So many times, coaches, players, and parents are concerned about who starts a game. Who gets their name announced by the PA as “starting at **insert any position here**, and they run onto the court, in excitement of being one of the top players on the team. Since the beginning of time, “I started” is a phrase used by every athlete who believe this is a definition of achievement. This tends to be overrated. Anyone can start a game, and play while you are “feeling out the competition”. The real players, the ones who are the difference makers, are those who are known as the “closers” and finish the end of the quarters, half time, coming out after half time, and ultimately, 3 minutes left in the game when it’s crunch time, are you the player who is the go-to finisher.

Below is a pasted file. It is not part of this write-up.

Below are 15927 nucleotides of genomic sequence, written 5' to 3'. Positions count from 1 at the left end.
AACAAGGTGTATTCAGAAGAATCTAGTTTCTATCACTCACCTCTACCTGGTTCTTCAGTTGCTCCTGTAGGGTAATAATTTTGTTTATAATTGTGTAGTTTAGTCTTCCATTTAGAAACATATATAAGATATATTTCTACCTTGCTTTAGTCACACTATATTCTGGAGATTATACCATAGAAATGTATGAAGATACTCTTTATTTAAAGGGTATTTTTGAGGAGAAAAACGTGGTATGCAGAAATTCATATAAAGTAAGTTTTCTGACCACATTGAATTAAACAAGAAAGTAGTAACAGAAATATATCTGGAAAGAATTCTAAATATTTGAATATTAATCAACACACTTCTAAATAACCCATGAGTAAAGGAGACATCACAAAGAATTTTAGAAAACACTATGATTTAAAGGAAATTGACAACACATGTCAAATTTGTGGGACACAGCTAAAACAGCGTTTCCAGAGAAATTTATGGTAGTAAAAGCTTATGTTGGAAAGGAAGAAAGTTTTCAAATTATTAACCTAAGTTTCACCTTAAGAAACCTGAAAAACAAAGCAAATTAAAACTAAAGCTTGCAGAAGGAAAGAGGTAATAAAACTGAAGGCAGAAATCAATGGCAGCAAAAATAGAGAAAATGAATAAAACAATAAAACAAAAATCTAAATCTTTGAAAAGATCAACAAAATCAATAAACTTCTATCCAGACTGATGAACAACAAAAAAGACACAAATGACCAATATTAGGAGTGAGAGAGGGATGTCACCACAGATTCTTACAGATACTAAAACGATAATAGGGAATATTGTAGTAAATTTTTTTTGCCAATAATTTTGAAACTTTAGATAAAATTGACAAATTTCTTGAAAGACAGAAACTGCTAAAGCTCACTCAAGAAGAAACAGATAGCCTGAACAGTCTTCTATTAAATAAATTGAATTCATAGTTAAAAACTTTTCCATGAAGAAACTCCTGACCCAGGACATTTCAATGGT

No media outlet ever, starts a story or leads with, “Steve started the game and had a great 2 minutes leading the team to victory”. Rather, the final minutes, the last shot, the pass, the amazing play when it was all on the line is featured, and revered for years to come as historical and I-will-never-forget moment.
How do we react in the tough times of life, when it’s all on the line, we fail with a last second moment, or failure during crunch time with our words, or spontaneous reactive actions?
Sports provides a landscape for everyone to learn who are these type of people, and not just athletes. In the real world, when it matters most, as adults, and with no one noticing, are you the person who is doing it yourself, or teaching your children how to be that “closer” when the game/life is on the line and requiring a decision that will shape your day, month or future.